Click here to go to Day 1 of the 2012 Japan Election Diary.
Beware labels. Just because you've read the label, doesn't mean you know what's inside. And Our Man is not just talking fruitcakes.
Picture a student with a red rash. You needn't picture how he got the rash, just know that it was a rash. And it was red. The student went to the doctor, showed him the rash. The doctor poked it and prodded it, and stroked his chin. Finally he said: "You are suffering from ruber temerarium, come back in a day or two if it gets worse." The student was crestfallen. If it gets worse? He had no idea what was ailing him. And this was in the olden days before the internet. He went to the university library, searched through the card catalogues on the ground floor and found a card for a dictionary of Latin terms. He went to the reference floor on the second floor, found the right shelf and pulled the dusty tome from the shelf, and sat at an empty desk to leaf through the pages until finally he found the right entry. Ruber temerarium... Latin for "red rash."
Labels are reassuring things when you don't have a clue what's inside. Google articles about Japanese politics and you'll find terms like "right-wing" LDP, "left-leaning" DPJ (Our Man's guilty of using that one) as if knowing the label means you know how the fruitcake will taste.
Speaking of fruitcakes, it strikes Our Man that he hasn't introduced the dramatis personae of this morality play he's trying to piece together from the Japan election with bits of string and knotted hankies. He had been hoping, like the good novelist he aspires to be, to let the characters tell their own stories through their actions, and just fill in the gaps. But the candidates don't seem to be doing much of anything, at least as far as Our Man can tell as seen through the ink-stained Influencing Machine of this morning's copy of the Japan Times. Although they did helpfully provide a vox pop about ex-Tokyo governor Shintaro Ishihara quitting the day job to pursue a career on the national stage, so Our Man will take this as a starting point to do some fact checking by way of introducing OUR POTENTIAL FUTURE PRIME MINISTER.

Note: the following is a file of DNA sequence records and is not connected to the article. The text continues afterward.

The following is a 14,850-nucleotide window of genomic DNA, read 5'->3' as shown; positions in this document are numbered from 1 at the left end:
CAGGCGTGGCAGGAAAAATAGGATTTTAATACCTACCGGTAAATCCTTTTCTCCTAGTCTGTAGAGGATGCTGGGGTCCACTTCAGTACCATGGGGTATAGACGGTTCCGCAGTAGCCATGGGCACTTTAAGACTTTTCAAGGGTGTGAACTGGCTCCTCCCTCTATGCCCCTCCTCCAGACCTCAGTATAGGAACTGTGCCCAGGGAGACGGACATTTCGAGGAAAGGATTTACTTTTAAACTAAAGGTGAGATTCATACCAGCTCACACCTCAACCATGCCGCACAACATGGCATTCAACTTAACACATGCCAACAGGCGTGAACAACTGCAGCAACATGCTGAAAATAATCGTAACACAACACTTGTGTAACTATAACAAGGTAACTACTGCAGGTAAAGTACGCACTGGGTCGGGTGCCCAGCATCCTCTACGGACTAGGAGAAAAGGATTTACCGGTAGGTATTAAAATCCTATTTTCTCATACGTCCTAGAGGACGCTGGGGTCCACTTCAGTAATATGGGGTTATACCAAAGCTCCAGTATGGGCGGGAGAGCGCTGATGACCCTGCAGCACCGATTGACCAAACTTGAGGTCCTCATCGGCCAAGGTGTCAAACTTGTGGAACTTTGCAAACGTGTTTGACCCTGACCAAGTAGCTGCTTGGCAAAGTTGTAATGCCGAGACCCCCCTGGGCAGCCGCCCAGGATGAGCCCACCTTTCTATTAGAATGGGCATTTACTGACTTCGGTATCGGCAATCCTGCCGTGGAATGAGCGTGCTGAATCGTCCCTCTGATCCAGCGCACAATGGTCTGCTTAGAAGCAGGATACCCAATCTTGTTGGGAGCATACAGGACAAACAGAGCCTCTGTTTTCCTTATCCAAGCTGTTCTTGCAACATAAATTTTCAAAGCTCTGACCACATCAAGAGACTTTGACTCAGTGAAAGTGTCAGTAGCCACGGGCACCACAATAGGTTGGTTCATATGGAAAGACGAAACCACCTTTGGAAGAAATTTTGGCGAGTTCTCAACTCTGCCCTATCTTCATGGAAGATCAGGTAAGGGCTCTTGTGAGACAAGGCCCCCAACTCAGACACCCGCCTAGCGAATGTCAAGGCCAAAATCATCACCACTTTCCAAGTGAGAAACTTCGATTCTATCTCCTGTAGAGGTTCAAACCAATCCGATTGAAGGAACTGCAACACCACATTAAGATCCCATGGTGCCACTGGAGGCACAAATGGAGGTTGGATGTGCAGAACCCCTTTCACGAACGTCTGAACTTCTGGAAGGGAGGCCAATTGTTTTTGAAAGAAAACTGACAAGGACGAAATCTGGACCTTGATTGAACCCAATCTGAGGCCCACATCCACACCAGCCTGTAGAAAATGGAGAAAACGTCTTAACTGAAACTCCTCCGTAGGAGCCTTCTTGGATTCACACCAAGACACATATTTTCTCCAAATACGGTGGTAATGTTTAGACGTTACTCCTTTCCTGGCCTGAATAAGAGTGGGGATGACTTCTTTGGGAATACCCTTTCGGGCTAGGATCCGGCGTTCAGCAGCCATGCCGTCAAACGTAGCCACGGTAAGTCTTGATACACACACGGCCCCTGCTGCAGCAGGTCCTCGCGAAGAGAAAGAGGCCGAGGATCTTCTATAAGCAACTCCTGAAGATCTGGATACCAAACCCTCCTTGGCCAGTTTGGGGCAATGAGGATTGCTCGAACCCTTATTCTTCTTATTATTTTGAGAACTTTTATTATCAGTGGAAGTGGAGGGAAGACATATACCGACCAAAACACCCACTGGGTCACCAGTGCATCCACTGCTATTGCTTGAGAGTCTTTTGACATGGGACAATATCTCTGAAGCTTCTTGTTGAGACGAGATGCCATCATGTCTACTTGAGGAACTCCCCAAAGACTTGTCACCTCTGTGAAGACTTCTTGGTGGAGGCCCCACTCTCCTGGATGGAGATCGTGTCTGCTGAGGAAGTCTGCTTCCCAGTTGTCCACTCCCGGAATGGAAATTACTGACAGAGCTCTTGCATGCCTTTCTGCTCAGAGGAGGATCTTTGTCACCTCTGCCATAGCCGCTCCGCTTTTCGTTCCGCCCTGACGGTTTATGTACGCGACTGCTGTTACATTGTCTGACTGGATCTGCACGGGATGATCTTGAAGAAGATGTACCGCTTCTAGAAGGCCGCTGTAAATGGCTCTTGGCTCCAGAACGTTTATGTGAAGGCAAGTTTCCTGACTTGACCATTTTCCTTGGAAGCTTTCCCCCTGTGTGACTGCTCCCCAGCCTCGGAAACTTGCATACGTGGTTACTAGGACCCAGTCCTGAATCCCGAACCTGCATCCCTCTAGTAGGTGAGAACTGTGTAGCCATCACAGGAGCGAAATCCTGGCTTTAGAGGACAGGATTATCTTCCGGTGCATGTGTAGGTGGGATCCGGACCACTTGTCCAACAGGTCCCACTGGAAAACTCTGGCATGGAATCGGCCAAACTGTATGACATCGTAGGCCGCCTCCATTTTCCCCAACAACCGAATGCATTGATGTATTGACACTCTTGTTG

This blog series
is now a great
Cleaned up and
Guts Pose: Diary of a
features a previously
by me and foreword
by Michael Cucek.
You can buy it here.
that won the Akutagawa Prize -- Japan's Booker Prize -- about a bunch of rich kids gambling, brawling and shagging around, famously through a paper screen. He is not like Japanese men from years gone by, he is a Japanese man from years gone by.
e became an idol to teens who wore their hair long and clipped on sides known as a "Shintaro" cut. Back in the '50s. His debut into international politics by attempting to buy the disputed Senkaku Islands off the coast of China for Tokyo set off a series of missteps that culminated in Beijing and Taiwan rattling sabres, Chinese consumers smashing Toyotas and Japan slipping into recession for the first time since the earthquake. That's leadership.
Do not make the mistake of labelling this fruitcake.
Go to DAY 6